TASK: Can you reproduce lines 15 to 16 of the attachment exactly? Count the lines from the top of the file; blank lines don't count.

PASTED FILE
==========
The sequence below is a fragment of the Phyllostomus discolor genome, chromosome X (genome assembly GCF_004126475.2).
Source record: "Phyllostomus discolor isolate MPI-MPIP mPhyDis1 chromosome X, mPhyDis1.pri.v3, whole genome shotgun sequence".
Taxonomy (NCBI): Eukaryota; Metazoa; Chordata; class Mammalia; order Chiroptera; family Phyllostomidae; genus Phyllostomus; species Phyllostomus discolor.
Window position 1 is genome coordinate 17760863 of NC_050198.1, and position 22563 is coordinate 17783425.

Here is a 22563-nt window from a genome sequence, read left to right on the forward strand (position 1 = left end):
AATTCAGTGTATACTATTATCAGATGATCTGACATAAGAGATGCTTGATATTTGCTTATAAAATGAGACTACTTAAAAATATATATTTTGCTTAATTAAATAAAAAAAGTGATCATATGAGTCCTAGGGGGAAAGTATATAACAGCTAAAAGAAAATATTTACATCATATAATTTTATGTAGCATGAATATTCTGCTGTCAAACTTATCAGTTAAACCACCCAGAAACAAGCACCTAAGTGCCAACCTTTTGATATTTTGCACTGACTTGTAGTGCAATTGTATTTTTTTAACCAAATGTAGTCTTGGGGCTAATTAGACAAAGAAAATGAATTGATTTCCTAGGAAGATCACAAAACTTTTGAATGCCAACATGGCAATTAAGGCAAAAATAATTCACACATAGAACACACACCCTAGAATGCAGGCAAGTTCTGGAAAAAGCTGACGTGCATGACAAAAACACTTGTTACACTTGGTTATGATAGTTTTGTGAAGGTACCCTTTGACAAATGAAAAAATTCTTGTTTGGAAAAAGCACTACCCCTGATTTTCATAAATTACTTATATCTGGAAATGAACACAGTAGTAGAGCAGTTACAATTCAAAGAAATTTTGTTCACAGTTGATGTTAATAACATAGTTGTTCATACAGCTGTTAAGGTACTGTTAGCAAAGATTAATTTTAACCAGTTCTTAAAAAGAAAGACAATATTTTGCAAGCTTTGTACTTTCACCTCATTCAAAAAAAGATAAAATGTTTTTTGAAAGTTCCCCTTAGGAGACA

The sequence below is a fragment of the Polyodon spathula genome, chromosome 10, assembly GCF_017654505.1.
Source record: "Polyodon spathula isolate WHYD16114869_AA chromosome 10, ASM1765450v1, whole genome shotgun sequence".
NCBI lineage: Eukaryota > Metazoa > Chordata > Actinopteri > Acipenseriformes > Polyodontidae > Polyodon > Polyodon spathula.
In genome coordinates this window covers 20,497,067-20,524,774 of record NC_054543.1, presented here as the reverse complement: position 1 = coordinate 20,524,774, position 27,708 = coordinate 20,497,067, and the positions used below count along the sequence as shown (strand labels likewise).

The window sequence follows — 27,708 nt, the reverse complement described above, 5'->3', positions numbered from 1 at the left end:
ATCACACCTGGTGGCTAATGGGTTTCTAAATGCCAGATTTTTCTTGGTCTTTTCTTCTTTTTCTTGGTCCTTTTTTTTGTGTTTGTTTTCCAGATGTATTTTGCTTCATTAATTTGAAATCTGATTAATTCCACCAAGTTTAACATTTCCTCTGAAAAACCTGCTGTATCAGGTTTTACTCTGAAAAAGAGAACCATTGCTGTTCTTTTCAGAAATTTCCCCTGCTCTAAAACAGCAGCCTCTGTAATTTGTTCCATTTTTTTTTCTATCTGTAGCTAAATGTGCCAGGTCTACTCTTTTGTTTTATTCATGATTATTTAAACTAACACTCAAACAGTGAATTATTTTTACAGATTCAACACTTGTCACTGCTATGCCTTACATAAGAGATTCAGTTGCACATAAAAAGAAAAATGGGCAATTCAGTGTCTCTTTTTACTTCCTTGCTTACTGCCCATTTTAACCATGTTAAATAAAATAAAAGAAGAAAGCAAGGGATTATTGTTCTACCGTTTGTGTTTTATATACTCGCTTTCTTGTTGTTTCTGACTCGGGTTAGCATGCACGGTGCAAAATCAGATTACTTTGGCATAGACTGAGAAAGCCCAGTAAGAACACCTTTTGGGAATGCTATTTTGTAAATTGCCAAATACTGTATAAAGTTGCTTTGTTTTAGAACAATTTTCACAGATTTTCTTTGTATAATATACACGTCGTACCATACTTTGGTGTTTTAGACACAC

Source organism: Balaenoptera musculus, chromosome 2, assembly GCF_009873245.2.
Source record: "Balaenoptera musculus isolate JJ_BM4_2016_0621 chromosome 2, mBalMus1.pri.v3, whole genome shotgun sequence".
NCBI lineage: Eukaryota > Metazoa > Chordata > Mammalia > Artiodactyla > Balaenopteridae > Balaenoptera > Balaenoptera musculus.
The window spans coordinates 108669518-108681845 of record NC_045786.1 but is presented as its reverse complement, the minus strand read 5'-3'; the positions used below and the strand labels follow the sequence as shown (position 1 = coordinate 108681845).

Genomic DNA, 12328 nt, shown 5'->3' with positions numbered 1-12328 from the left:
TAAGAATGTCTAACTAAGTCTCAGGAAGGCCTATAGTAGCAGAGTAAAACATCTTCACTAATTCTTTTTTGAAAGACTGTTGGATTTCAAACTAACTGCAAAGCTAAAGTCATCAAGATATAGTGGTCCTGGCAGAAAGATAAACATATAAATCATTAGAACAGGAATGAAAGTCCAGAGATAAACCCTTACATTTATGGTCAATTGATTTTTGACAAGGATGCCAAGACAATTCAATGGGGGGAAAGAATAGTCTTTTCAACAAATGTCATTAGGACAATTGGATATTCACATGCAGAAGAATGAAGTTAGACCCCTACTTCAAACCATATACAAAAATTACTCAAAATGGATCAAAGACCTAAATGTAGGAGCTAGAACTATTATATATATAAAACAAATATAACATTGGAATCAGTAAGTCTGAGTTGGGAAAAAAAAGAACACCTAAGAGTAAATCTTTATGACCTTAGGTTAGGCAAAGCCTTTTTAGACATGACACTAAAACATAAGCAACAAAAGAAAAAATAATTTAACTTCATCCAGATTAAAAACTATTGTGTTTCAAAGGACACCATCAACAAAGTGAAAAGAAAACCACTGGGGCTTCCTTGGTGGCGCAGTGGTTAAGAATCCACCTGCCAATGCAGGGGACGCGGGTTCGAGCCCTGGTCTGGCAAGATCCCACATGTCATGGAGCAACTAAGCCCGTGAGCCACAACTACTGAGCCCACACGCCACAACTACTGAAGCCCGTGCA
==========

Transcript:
NCBI lineage: Eukaryota > Metazoa > Chordata > Mammalia > Artiodactyla > Balaenopteridae > Balaenoptera > Balaenoptera musculus.
The window spans coordinates 108669518-108681845 of record NC_045786.1 but is presented as its reverse complement, the minus strand read 5'-3'; the positions used below and the strand labels follow the sequence as shown (position 1 = coordinate 108681845).